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I just did the jump into the DCC pool and went with the Digitrax Zepher dcs 52 command station which is billed and sold as a beginner starting point with options to be added as you grow. I have 3 DCC ready locos that I have added encoders to and 2 locos that I soldered the wiring harness in after isolating the motors and they all run great. I went with Digitrax encoders to guarantee compatibility. I also at the same time added about 75' of Atlas flextrack to my layout that was Bachmann EZ track and after soldering all the joiners together and soldering up the locos my soldering skills have much improved. I have also learned the Bachmann electric switches are crap and have switched to Peco and am slowly replacing the Bachmanns. I can run 5 trains with DCC whereas before I needed 5 DC controllers on 5 separate track layouts similar to what you are doing, now after making crossovers up and going with DCC I can go anywhere I want with the trains. It can be frustrating at times learning the basics but you being a welder have a big jump on me as I was the worlds worst solderer but with practice I am getting better.I just added a DT402 throttle and is that a nice piece, it allows me to control 2locos and to to move around with the throttle in your hand and I am adding up5 outlets to let me move away from the command station with remote hookups the up5 outlets. I still control the other 3 locos from the control station and with the recall mode I can get to any of the quickly but the most valuable button the the emergency button that stops all trains in an instant when panic strikes (confusion) I am not a IT expert and I hate computers and if I can make the change so can you. If you need any help just holler and I may have faced your problem.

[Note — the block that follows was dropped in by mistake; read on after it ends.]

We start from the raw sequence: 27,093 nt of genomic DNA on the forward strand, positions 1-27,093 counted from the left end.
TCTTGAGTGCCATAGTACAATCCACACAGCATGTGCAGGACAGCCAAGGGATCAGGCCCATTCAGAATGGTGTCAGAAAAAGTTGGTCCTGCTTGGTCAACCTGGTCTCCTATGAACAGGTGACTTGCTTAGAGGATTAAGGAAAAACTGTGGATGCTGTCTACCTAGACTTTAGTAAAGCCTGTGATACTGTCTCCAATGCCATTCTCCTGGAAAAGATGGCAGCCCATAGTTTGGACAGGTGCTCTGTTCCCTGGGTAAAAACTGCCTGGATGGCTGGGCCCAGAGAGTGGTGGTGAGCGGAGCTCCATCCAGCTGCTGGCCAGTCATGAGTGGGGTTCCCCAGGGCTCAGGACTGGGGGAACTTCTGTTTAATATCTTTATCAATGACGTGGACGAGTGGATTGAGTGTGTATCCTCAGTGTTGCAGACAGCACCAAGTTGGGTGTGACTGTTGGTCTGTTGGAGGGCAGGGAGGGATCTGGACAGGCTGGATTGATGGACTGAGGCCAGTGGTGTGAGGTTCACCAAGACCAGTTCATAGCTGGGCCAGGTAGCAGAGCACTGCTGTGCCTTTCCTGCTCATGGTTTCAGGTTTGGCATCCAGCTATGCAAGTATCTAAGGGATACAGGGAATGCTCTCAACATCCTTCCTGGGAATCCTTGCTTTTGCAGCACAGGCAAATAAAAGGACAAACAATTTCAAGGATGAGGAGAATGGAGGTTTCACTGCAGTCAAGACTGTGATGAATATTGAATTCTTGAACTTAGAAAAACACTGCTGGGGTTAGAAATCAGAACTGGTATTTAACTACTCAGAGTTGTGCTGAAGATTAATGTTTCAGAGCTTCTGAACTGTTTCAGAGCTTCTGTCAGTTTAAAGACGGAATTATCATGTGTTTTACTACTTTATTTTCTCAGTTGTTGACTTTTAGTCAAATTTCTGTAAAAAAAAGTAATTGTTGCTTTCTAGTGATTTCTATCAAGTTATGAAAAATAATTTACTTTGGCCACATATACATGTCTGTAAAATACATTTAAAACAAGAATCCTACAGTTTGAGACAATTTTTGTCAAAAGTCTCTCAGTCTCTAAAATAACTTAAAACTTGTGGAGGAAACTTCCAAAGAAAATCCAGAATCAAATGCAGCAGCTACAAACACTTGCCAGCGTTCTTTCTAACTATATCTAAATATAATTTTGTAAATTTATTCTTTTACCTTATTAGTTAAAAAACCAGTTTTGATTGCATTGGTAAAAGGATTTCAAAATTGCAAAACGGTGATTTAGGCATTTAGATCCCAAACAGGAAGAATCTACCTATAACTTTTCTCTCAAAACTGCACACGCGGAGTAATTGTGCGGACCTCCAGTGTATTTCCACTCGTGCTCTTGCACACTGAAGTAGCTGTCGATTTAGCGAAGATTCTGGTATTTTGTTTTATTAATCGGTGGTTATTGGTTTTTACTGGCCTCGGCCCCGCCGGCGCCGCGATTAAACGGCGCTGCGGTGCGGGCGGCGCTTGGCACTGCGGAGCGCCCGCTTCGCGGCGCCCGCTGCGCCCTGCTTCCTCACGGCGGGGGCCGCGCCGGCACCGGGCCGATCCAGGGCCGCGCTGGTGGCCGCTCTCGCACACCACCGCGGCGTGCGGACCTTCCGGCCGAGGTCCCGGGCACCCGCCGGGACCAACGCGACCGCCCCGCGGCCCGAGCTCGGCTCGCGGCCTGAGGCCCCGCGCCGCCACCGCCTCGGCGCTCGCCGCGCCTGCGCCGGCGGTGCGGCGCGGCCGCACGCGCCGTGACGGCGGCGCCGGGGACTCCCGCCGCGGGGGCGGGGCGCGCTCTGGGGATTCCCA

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Discussion Starter #17
Thanks guys!! I probably will go to DCC I just need to make sure I know what I’m doing! Lol my closes support for train related problems are..... well where are you guys?? Lol!!

I don’t think we have any shops around anymore in my area! There is hobby lobby that sells starter kits..... but we know they know nothing! lol

Other than that ..... nothing that I know of. I know of a few clubs around, but unless you pay their dues they don’t talk to you. I’m not a guy that wants to drive 1-2 hours to play with someone else’s tracks....

I enjoy this hobby with my girls.. they get bored at clubs! To many rules. Lol
At our layout if Thomas wants to haul a tea cup he can!! Lol


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A skill which you only mastered after years of training and practice. You probably felt the same way about welding the first couple of times. Just practice... you'll get the hang of it.

For wires, don't try to make the solder do the joining. Make a mechanical connection, then solder it.

It helps a lot to tin the wires first too.